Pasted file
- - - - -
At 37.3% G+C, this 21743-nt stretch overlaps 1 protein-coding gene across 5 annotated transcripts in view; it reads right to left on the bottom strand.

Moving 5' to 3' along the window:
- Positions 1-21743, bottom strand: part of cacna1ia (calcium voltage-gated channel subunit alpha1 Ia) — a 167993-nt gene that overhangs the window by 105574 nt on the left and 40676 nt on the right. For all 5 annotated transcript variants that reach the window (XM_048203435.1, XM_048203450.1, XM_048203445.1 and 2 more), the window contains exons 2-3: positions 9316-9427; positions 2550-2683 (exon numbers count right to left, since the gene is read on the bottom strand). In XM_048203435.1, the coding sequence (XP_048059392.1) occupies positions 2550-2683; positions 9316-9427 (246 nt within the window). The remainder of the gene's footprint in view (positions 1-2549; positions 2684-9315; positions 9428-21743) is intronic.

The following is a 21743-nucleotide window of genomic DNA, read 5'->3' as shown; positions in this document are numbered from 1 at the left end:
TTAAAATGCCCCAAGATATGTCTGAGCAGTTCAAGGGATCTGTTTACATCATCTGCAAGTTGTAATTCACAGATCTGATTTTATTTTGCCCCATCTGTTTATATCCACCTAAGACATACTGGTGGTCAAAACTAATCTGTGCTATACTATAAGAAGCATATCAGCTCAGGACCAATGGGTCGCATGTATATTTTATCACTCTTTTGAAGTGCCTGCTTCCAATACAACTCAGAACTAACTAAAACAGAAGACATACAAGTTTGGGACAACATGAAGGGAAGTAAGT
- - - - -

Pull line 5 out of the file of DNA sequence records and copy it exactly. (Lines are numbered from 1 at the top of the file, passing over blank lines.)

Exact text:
TTAAAATGCCCCAAGATATGTCTGAGCAGTTCAAGGGATCTGTTTACATCATCTGCAAGTTGTAATTCACAGATCTGATTTTATTTTGCCCCATCTGTTTATATCCACCTAAGACATACTGGTGGTCAAAACTAATCTGTGCTATACTATAAGAAGCATATCAGCTCAGGACCAATGGGTCGCATGTATATTTTATCACTCTTTTGAAGTGCCTGCTTCCAATACAACTCAGAACTAACTAAAACAGAAGACATACAAGTTTGGGACAACATGAAGGGAAGTAAGT